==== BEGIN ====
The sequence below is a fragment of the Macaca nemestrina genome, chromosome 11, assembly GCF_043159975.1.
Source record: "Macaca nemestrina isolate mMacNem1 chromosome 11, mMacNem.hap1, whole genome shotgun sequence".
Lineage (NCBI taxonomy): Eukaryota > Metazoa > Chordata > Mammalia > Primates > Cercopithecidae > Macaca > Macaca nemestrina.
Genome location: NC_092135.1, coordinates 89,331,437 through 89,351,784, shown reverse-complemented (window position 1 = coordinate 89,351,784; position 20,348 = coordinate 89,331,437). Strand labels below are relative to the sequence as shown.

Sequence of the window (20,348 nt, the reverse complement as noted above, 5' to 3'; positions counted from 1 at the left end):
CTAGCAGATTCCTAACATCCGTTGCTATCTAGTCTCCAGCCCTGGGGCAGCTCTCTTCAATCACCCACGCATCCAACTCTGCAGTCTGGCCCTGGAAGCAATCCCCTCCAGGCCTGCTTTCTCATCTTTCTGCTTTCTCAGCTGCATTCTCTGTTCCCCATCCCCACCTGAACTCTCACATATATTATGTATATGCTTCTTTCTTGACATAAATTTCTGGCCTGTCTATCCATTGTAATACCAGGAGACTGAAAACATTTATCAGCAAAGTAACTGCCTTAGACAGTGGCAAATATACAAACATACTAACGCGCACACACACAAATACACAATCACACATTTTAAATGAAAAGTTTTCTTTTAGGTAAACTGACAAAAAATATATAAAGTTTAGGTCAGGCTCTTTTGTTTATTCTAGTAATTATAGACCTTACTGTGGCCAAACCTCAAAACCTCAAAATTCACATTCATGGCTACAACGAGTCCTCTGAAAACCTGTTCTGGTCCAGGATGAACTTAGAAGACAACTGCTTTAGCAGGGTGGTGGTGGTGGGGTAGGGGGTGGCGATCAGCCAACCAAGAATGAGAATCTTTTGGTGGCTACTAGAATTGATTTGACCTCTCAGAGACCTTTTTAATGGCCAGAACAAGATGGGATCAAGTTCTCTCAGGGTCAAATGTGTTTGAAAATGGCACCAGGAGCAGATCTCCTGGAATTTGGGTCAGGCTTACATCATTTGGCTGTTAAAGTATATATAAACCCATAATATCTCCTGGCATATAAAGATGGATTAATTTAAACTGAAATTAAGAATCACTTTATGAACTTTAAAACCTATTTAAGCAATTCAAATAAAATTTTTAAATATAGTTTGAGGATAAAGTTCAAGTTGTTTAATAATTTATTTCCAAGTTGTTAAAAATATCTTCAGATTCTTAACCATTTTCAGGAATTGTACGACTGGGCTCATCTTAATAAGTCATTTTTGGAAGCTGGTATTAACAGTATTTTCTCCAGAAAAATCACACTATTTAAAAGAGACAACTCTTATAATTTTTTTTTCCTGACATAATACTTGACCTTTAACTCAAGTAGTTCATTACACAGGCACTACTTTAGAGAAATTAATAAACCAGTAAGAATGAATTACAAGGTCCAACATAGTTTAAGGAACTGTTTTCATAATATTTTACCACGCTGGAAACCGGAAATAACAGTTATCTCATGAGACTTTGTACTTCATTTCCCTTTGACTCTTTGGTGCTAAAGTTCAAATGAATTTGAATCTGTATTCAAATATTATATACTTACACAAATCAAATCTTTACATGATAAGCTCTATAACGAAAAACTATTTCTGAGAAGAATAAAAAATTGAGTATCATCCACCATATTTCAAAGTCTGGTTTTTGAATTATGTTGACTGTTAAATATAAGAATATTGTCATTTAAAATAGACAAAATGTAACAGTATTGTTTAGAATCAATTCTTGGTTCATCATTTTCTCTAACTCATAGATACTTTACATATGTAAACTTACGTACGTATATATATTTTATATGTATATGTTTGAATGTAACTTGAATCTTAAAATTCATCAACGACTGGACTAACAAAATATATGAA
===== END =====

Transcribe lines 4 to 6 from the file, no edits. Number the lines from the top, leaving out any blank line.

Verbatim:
Genome location: NC_092135.1, coordinates 89,331,437 through 89,351,784, shown reverse-complemented (window position 1 = coordinate 89,351,784; position 20,348 = coordinate 89,331,437). Strand labels below are relative to the sequence as shown.

Sequence of the window (20,348 nt, the reverse complement as noted above, 5' to 3'; positions counted from 1 at the left end):
CTAGCAGATTCCTAACATCCGTTGCTATCTAGTCTCCAGCCCTGGGGCAGCTCTCTTCAATCACCCACGCATCCAACTCTGCAGTCTGGCCCTGGAAGCAATCCCCTCCAGGCCTGCTTTCTCATCTTTCTGCTTTCTCAGCTGCATTCTCTGTTCCCCATCCCCACCTGAACTCTCACATATATTATGTATATGCTTCTTTCTTGACATAAATTTCTGGCCTGTCTATCCATTGTAATACCAGGAGACTGAAAACATTTATCAGCAAAGTAACTGCCTTAGACAGTGGCAAATATACAAACATACTAACGCGCACACACACAAATACACAATCACACATTTTAAATGAAAAGTTTTCTTTTAGGTAAACTGACAAAAAATATATAAAGTTTAGGTCAGGCTCTTTTGTTTATTCTAGTAATTATAGACCTTACTGTGGCCAAACCTCAAAACCTCAAAATTCACATTCATGGCTACAACGAGTCCTCTGAAAACCTGTTCTGGTCCAGGATGAACTTAGAAGACAACTGCTTTAGCAGGGTGGTGGTGGTGGGGTAGGGGGTGGCGATCAGCCAACCAAGAATGAGAATCTTTTGGTGGCTACTAGAATTGATTTGACCTCTCAGAGACCTTTTTAATGGCCAGAACAAGATGGGATCAAGTTCTCTCAGGGTCAAATGTGTTTGAAAATGGCACCAGGAGCAGATCTCCTGGAATTTGGGTCAGGCTTACATCATTTGGCTGTTAAAGTATATATAAACCCATAATATCTCCTGGCATATAAAGATGGATTAATTTAAACTGAAATTAAGAATCACTTTATGAACTTTAAAACCTATTTAAGCAATTCAAATAAAATTTTTAAATATAGTTTGAGGATAAAGTTCAAGTTGTTTAATAATTTATTTCCAAGTTGTTAAAAATATCTTCAGATTCTTAACCATTTTCAGGAATTGTACGACTGGGCTCATCTTAATAAGTCATTTTTGGAAGCTGGTATTAACAGTATTTTCTCCAGAAAAATCACACTATTTAAAAGAGACAACTCTTATAATTTTTTTTTCCTGACATAATACTTGACCTTTAACTCAAGTAGTTCATTACACAGGCACTACTTTAGAGAAATTAATAAACCAGTAAGAATGAATTACAAGGTCCAACATAGTTTAAGGAACTGTTTTCATAATATTTTACCACGCTGGAAACCGGAAATAACAGTTATCTCATGAGACTTTGTACTTCATTTCCCTTTGACTCTTTGGTGCTAAAGTTCAAATGAATTTGAATCTGTATTCAAATATTATATACTTACACAAATCAAATCTTTACATGATAAGCTCTATAACGAAAAACTATTTCTGAGAAGAATAAAAAATTGAGTATCATCCACCATATTTCAAAGTCTGGTTTTTGAATTATGTTGACTGTTAAATATAAGAATATTGTCATTTAAAATAGACAAAATGTAACAGTATTGTTTAGAATCAATTCTTGGTTCATCATTTTCTCTAACTCATAGATACTTTACATATGTAAACTTACGTACGTATATATATTTTATATGTATATGTTTGAATGTAACTTGAATCTTAAAATTCATCAACGACTGGACTAACAAAATATATGAA